The first publication of the entire GRIP isotopic record used a model time-scale—now called ss09 (Dansgaard et al., 1993). The ss09 time-scale was based on a model for thinning of the annual layers and an empirical relation between the past surface snow accumulations and the isotopic values in the core. Further the ss09 time-scale was constrained by fixing the age of the end of YD and the Eemian to 11.5kyrBP and 110 ka, respectively; the first date was taken from the stratigraphical dating of the GRIP core and the second was based on information from other records.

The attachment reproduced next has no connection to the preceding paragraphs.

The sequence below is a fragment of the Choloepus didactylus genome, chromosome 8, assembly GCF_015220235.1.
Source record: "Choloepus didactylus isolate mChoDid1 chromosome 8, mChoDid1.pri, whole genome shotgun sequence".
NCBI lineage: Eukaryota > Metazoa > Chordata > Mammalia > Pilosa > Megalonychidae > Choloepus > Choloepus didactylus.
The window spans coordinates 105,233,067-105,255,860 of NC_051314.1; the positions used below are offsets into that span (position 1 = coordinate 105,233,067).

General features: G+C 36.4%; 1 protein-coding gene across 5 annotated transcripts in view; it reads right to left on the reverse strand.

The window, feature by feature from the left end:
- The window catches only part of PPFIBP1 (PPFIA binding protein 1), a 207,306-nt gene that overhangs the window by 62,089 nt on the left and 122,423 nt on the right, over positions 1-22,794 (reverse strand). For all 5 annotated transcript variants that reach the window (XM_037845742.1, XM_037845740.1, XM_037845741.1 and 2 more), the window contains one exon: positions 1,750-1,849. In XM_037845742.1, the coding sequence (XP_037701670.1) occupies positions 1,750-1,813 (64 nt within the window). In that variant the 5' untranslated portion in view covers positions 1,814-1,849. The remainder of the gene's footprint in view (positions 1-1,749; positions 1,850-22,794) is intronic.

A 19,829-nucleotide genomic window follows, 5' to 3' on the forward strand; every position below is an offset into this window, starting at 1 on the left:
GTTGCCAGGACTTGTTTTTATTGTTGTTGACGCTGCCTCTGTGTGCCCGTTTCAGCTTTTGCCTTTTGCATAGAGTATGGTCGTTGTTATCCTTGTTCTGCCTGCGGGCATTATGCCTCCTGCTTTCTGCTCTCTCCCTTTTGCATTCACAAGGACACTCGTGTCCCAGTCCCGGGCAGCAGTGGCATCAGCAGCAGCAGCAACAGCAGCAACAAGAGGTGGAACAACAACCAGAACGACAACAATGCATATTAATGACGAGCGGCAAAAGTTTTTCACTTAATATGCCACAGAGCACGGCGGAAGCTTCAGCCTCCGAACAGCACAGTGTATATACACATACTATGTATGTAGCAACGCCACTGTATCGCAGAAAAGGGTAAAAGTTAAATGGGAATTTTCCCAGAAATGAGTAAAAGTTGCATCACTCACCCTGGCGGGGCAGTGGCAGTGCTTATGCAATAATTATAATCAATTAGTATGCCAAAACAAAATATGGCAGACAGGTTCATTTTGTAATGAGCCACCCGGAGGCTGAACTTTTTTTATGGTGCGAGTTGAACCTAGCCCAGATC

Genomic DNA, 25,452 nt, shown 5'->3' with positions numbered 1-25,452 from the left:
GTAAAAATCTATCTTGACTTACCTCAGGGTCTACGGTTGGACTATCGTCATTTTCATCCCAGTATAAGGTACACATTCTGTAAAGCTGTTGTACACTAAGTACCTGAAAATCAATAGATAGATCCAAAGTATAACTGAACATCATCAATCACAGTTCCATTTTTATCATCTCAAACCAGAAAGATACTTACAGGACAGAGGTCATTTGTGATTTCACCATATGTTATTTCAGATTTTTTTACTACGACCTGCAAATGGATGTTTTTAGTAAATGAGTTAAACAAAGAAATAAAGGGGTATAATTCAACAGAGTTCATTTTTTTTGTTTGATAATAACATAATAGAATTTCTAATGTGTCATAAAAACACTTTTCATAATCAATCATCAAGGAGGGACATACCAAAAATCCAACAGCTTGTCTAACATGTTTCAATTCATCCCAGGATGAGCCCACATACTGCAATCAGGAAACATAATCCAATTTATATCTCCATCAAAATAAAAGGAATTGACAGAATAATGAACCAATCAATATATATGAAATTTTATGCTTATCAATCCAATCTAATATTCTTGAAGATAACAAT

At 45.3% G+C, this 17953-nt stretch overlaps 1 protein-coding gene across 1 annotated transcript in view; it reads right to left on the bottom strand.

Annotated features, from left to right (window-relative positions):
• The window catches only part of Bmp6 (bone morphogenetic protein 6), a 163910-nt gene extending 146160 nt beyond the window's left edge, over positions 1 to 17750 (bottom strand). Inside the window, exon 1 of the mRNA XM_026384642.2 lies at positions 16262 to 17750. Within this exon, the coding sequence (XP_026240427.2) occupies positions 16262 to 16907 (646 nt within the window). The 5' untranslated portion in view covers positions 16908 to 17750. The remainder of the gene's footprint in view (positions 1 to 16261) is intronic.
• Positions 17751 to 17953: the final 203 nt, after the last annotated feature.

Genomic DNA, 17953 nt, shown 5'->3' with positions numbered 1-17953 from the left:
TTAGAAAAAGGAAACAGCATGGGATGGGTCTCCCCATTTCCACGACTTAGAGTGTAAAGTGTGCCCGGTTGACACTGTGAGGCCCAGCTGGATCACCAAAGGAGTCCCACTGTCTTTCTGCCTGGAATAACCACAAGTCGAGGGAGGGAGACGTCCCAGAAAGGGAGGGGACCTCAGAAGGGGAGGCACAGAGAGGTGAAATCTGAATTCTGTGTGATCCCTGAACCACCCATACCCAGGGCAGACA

The ss09 scale was later corrected for the influence of the iso-topic composition of the ocean water and was then called ss09sea (Johnsen et al., 2001). Recently a paper by Genty et al. (2003) on speleothems in France claims to be more accurate, but in my opinion the speleothem time-scale has not yet been verified sufficiently.
The main problem is that the various time-scales deviate several thousand of years over the last glacial stage, which is unsatisfactory because the abrupt and strong climatic changes demand a better time control in order to analyse the causal relationship between the various records. Whereas the dating of the Holocene is in principle solved with a sufficient accuracy, at least for some ice cores, the glacial chronology still needs to be scrutinized.
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